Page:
Lori Kavanaugh (left) has been with Migisi Sahgaigan First Nation school since it opened in 1987. Andrew Kivell (right) is now the principal. (Cathy Alex/CBC ) Migisi Sahgaigan First Nation elementary school, about 20 kilometres west of Dryden, Ontario is marking 30 years of tradition, celebration and graduation in June.
The school started out as a just a few rooms in the band office.
Now, the 24 Junior Kindergarten to grade 6 students take their classes in a bright, airy, welcoming building, which was opened in 2002. Graduating students move on to Grade 7 at Open Roads School in Dryden.
Executive secretary Lori Kavanaugh, who has been at Migisi Sahgaigan school since the very beginning, said she is tremendously proud of what the students have accomplished.
"We’ve got a lawyer, couple doctors, we have social workers, just knowing that is the big deal, they continued their education and they came from here," she said. "I’m almost in tears, actually I am in tears, it’s just unreal!"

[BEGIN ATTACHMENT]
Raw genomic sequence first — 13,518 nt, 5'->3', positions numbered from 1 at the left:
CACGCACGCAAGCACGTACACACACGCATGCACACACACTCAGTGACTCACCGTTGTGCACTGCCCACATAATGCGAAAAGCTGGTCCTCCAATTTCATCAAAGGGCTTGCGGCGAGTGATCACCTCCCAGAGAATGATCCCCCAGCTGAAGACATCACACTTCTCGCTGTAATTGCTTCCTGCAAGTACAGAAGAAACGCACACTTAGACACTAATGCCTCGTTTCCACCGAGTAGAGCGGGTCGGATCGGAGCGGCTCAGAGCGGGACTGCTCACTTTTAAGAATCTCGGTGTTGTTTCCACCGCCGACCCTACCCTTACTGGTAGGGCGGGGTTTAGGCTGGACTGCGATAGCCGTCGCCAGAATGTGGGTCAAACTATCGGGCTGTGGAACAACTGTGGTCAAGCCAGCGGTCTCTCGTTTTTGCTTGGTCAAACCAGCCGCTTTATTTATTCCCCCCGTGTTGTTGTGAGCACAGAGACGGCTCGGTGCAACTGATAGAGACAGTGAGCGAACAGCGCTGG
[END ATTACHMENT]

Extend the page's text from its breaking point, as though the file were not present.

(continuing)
Principal Andrew Kivell has only been with the school for six years, but has spent that time helping to create a school atmosphere which is safe, positive and conducive to learning not only the provincial curriculum but also Anishinaabe language and culture. Anishinaabemowin words and phrases can be found throughout Migisi Sahgaigan elementary school. (Cathy Alex/CBC ) Each new school week begins with a smudging ceremony. The library has display cabinets showcasing powwow regalia made by local women. A large stuffed bald eagle watches over the children while they read.
Every morning, students read the announcements, including monthly Anishinawbemowin words and phrases which everyone is expected to practice, said Kivell.
"Hopefully that will transition back home, and having the parents speaking the language. Often the kids are helping us, helping the adults because they pick it up so quick and […]
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